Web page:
After rumors that Martin O'Malley would not have enough support in the polls to appear onstage with Hillary Clinton and Bernie Sanders in Sunday's Democratic presidential debate, NBC announced Thursday that Martin O'Malley has indeed made the cut.
NBC's criteria for the debate requires candidates to have a minimum polling average of 5 percent either nationally or in New Hampshire, Iowa, or South Carolina. While O'Malley is nowhere near that average nationally, he managed to hold on to his 5 percent average in Iowa with the release of new polls by NBC/Wall Street Journal/Marist and The Des Moines Register/Bloomberg Politics, cementing his spot in the fourth and final Democratic debate before the Feb. 1 Iowa caucuses. Becca Stanek
A slight improvement in Donald Trump's poll numbers has him neck-and-neck with Hillary Clinton less than a month out from the beginning of the general election season. The Quinnipiac University survey, released on Wednesday, gives Clinton a slight edge of 42 percent to Trump's 40 percent. Trump lagged 4 points behind Clinton at the beginning of June.
Sixty-one percent of voters also believe that the competition between the two candidates is leading to the increase of hate and prejudice in the U.S. "It would be difficult to imagine a less flattering from-the-gut reaction to Donald Trump and Hillary Clinton," the assistant director of the Quinnipiac University poll, Tim Malloy, said.
The poll had a margin of error of plus or minus two points. Jeva Lange
On Wednesday, Canadian Prime Minister Justin Trudeau is hosting U.S. President Obama and Mexican President Enrique Pena Nieto in Ottawa for a North American Leaders' Summit that will focus on regional cooperation on trade and climate change. Obama will also deliver an address to Canada's Parliament. Pena Nieto arrived in Canada early for a state visit, and he and Trudeau announced agreements to lower barriers between the two countries. With Obama, the three leaders are expected to announce a continent-wide climate change partnership, aiming to produce 50 percent of North America's energy from renewable sources by 2025.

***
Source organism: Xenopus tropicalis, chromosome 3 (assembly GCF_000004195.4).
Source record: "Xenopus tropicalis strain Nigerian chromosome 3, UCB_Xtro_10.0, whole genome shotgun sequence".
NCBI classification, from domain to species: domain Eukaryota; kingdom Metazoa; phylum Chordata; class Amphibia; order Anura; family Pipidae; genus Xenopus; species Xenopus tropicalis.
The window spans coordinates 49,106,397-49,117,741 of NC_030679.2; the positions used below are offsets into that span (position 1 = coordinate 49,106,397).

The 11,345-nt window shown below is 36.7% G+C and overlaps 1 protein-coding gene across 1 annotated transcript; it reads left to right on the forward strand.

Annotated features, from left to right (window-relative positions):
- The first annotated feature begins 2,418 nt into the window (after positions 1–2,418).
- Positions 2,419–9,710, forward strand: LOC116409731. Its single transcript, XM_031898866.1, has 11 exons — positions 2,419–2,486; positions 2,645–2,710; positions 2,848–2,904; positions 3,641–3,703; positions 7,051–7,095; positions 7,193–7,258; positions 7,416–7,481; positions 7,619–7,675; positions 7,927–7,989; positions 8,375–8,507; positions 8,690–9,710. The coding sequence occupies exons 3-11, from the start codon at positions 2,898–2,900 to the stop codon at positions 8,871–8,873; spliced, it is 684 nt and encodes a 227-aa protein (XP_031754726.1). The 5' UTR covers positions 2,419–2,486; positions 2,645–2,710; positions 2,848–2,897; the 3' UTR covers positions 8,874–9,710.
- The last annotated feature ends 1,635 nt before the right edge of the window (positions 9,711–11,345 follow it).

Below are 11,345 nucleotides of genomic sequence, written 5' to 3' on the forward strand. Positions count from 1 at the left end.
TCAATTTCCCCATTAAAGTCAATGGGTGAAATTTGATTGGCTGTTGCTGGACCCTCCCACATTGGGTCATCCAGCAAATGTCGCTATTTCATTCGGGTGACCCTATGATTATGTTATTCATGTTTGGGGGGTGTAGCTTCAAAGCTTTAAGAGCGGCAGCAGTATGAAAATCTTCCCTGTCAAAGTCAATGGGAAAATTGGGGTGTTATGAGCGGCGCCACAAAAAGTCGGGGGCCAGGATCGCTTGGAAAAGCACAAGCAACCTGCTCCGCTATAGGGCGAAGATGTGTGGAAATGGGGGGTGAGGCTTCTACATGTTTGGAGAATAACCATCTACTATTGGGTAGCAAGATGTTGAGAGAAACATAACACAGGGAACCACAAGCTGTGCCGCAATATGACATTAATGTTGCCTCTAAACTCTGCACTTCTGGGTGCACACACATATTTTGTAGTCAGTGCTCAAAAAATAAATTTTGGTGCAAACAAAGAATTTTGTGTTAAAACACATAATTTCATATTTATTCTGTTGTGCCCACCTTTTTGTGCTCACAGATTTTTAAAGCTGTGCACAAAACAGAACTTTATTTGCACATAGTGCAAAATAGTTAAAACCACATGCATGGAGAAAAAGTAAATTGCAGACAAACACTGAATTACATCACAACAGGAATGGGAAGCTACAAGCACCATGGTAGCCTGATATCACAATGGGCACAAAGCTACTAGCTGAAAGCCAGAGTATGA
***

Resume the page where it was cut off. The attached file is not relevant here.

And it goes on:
The trade discussions follow likely Republican Presidential nominee Donald Trump's pledge Tuesday to scrap NAFTA and withdraw the U.S. from the Trans-Pacific Partnership, and Britain's vote to exit the European Union. "This is a time when a lot of leaders in the world are talking about building walls," Canadian International Trade Minister Chrystia Freeland told The Associated Press. "What you are going to hear from the leaders of Canada, the United States, and Mexico is that we are a continent and we believe in building bridges. We really believe in the open society."
Trudeau and Obama are both advocates of robust measures to to fight climate change, but the young Canadian leader and the U.S. president are at different stages of their leadership, The New York Times notes. "Unlike his Canadian counterpart, the American president's hair is now gray, his speeches wizened by his experiences — and his message is likely to reflect the hard lessons he has learned as he has tried for nearly eight years to curb the climate-warming emissions of Canada's neighbor to the south." Peter Weber
European Union leaders are meeting today in Brussels to continue talks regarding next steps following last week's Brexit vote. Britain's prime minister, David Cameron, who campaigned against the Brexit, attended the summit on Tuesday, but it was his last. He is absent on Wednesday. The U.K. has been given some time to let the dust settle before activating Article 50, thus triggering the formal leaving process, but on Tuesday, German Chancellor Angela Merkel said: "I want to say very clearly tonight that I see no way to reverse this. We all need to look at the reality of the situation. It is not the hour for wishful thinking." EU Council President Donald Tusk echoed that sentiment, saying Europe is ready to "start the divorce process."
The remaining 27 members of the EU are eager to stem the fallout of the vote and maintain the strength and integrity of the trading bloc without Britain. Belgian Prime Minister Charles Michel said, "We have to show Europe brings a real added value that can be felt by our fellow citizens." Jessica Hullinger
Donald Trump is kind of famous for his insults. "We combed through a treasure trove of trash talk to bring you this delightfully disparaging montage," Jimmy Kimmel said on Tuesday's Kimmel Live, and he's not lying. But, of course, not everybody loves hearing presidential candidates spout off schoolyard taunts, and that includes Kimmel's Troompa Loompa troupe. This is such a faithful homage to Willie Wonka & the Chocolate Factory that it's hard to believe Paramount and Warner Bros. haven't sued Kimmel, but that's not your problem, and the orange Oompa Loompa knockoffs put on quite a show. Watch below. Peter Weber